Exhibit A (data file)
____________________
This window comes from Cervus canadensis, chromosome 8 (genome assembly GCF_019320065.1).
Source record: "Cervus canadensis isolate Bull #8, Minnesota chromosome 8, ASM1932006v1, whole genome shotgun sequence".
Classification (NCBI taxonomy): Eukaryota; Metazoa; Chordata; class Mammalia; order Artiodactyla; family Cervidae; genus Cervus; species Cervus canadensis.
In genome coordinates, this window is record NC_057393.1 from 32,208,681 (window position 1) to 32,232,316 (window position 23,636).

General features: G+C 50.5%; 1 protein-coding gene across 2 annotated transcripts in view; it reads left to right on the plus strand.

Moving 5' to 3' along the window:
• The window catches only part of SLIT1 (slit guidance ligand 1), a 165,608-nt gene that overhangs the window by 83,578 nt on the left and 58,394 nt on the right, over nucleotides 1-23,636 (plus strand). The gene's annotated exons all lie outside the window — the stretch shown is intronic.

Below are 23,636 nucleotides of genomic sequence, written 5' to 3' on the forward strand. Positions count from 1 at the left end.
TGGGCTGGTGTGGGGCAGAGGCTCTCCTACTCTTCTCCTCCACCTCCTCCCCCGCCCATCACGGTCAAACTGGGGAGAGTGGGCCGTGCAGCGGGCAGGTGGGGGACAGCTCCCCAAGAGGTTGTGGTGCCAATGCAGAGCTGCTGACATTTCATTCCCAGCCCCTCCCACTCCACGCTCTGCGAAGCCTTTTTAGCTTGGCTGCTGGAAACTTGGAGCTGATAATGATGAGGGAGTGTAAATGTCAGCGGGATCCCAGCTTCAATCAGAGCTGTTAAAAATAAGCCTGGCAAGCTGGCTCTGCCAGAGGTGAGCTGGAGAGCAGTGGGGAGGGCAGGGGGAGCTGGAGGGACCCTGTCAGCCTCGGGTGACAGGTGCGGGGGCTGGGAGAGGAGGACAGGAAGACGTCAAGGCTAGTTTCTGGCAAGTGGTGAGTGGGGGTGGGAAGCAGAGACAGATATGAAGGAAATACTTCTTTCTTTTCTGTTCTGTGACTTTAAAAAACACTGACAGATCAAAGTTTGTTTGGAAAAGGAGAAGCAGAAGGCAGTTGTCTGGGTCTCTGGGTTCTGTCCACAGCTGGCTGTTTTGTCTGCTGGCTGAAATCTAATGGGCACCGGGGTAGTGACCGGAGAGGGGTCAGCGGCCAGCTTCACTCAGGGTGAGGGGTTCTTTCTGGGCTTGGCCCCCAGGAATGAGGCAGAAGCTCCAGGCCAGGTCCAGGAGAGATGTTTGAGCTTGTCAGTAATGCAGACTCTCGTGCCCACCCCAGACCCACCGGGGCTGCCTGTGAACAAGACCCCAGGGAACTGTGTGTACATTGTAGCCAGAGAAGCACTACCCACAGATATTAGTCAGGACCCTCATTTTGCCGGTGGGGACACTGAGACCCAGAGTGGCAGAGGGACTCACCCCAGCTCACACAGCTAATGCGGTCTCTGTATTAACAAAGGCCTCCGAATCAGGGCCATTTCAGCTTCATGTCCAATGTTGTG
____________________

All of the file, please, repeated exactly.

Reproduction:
This window comes from Cervus canadensis, chromosome 8 (genome assembly GCF_019320065.1).
Source record: "Cervus canadensis isolate Bull #8, Minnesota chromosome 8, ASM1932006v1, whole genome shotgun sequence".
Classification (NCBI taxonomy): Eukaryota; Metazoa; Chordata; class Mammalia; order Artiodactyla; family Cervidae; genus Cervus; species Cervus canadensis.
In genome coordinates, this window is record NC_057393.1 from 32,208,681 (window position 1) to 32,232,316 (window position 23,636).

General features: G+C 50.5%; 1 protein-coding gene across 2 annotated transcripts in view; it reads left to right on the plus strand.

Moving 5' to 3' along the window:
• The window catches only part of SLIT1 (slit guidance ligand 1), a 165,608-nt gene that overhangs the window by 83,578 nt on the left and 58,394 nt on the right, over nucleotides 1-23,636 (plus strand). The gene's annotated exons all lie outside the window — the stretch shown is intronic.

Below are 23,636 nucleotides of genomic sequence, written 5' to 3' on the forward strand. Positions count from 1 at the left end.
TGGGCTGGTGTGGGGCAGAGGCTCTCCTACTCTTCTCCTCCACCTCCTCCCCCGCCCATCACGGTCAAACTGGGGAGAGTGGGCCGTGCAGCGGGCAGGTGGGGGACAGCTCCCCAAGAGGTTGTGGTGCCAATGCAGAGCTGCTGACATTTCATTCCCAGCCCCTCCCACTCCACGCTCTGCGAAGCCTTTTTAGCTTGGCTGCTGGAAACTTGGAGCTGATAATGATGAGGGAGTGTAAATGTCAGCGGGATCCCAGCTTCAATCAGAGCTGTTAAAAATAAGCCTGGCAAGCTGGCTCTGCCAGAGGTGAGCTGGAGAGCAGTGGGGAGGGCAGGGGGAGCTGGAGGGACCCTGTCAGCCTCGGGTGACAGGTGCGGGGGCTGGGAGAGGAGGACAGGAAGACGTCAAGGCTAGTTTCTGGCAAGTGGTGAGTGGGGGTGGGAAGCAGAGACAGATATGAAGGAAATACTTCTTTCTTTTCTGTTCTGTGACTTTAAAAAACACTGACAGATCAAAGTTTGTTTGGAAAAGGAGAAGCAGAAGGCAGTTGTCTGGGTCTCTGGGTTCTGTCCACAGCTGGCTGTTTTGTCTGCTGGCTGAAATCTAATGGGCACCGGGGTAGTGACCGGAGAGGGGTCAGCGGCCAGCTTCACTCAGGGTGAGGGGTTCTTTCTGGGCTTGGCCCCCAGGAATGAGGCAGAAGCTCCAGGCCAGGTCCAGGAGAGATGTTTGAGCTTGTCAGTAATGCAGACTCTCGTGCCCACCCCAGACCCACCGGGGCTGCCTGTGAACAAGACCCCAGGGAACTGTGTGTACATTGTAGCCAGAGAAGCACTACCCACAGATATTAGTCAGGACCCTCATTTTGCCGGTGGGGACACTGAGACCCAGAGTGGCAGAGGGACTCACCCCAGCTCACACAGCTAATGCGGTCTCTGTATTAACAAAGGCCTCCGAATCAGGGCCATTTCAGCTTCATGTCCAATGTTGTG